Regular Worship Schedule Resumes Sunday, September 11 Morning Services at 8:00 a.m., 9:00 a.m., and 11:00 a.m.
The Episcopal Church of St. Mary the Virgin
Music News An Important Announcement
To the members and friends of St. Mary the Virgin,
We are writing [on August 18] to inform you that Chip Grant will no longer be serving as the Director of Music at St. Maryʹs. Chip has contributed several years of dedicated service in this position. His gifts as a conductor, his creative assistance in liturgy planning, and his pastoral care of many parishioners have been greatly appreciated. This decision was made unanimously by the vestry, which is collectively the administrative head of the church. The interim clergy were consulted and worked with the vestry Chip Grant throughout the process. We recognize that some people will disagree with this decision, and we urge them to speak to a vestry member or clergy person to express their concerns. We want you to know that your vestry and clergy are fully committed to continuing the long tradition of beautiful music at The Episcopal Church of St. Mary the Virgin. St. Maryʹs is a vibrant, loving, and generous worship community which will continue to make a joyful noise unto the Lord for many years to come.
In hope and faith,
The Vestry of the Episcopal Church of St. Mary the Virgin: Jim Griffith, Liz Paxton, Jane Cook, Creighton Reed, Donna Davidson, Jeff Landry, Rob Vanneman, Rick Darwin, Ron Clark, Martha Daetwyler, Ruth Tatum, Roulhac Austin.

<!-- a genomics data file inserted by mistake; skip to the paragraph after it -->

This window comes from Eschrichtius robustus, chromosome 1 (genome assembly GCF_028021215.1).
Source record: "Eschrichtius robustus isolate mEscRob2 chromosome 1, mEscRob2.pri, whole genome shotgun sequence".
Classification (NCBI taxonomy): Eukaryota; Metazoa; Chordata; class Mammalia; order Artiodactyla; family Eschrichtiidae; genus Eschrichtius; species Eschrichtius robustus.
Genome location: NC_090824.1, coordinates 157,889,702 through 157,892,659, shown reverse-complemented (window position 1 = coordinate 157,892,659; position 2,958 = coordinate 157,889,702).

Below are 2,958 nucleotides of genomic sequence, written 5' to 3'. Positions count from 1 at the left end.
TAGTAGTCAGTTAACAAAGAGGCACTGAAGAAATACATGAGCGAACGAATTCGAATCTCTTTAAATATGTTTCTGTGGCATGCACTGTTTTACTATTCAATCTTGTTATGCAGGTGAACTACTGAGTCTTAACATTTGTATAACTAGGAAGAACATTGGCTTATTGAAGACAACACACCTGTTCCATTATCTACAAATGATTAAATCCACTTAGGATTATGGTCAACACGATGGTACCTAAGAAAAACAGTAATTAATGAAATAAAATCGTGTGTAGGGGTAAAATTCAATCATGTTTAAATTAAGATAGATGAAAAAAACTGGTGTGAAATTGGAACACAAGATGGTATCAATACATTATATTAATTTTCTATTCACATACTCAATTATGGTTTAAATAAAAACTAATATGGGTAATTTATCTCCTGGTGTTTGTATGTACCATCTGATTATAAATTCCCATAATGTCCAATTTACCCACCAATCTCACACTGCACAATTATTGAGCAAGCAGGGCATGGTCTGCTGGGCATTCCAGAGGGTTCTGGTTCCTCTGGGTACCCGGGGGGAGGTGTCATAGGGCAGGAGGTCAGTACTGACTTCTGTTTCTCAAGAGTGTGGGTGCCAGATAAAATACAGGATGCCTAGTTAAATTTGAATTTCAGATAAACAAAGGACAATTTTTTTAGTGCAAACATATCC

Fall Music Program Eric Choate, Interim Director of Music
After a wonderful summer with St. Maryʹs Summer Choir, the Parish Choir will resume singing just after Labor Day. We will have our first rehearsal on Thursday, September 7th at 7:00 p.m., and our first Sunday on September 11th. Children and Youth Choirs will begin rehearsing on Wednesday, September, 6th at 4:00 p.m., and will sing on September 11th as well.
A search team including the Rev. Claire Ranna, Jane Cook (member of the Parish Choir and the vestry), Yaro and Chris Ralph, and Amy Cebrian (parents of childrenʹs choristers) is working diligently to hire a new Childrenʹs Choir Director. Temporary leadership will be put in place until we are able to permanently hire a new director. Eric Choate will continue to lead the Youth Choir.
We are very excited to host some outstanding musicians for our Candlelight Concert Series this year. Unlike previous years, this year, they will happen on Saturday evenings. Do stay tuned for the 2016‐2017 schedule.
Annual Halloween Party On Saturday, October 29, at 4:00 p.m.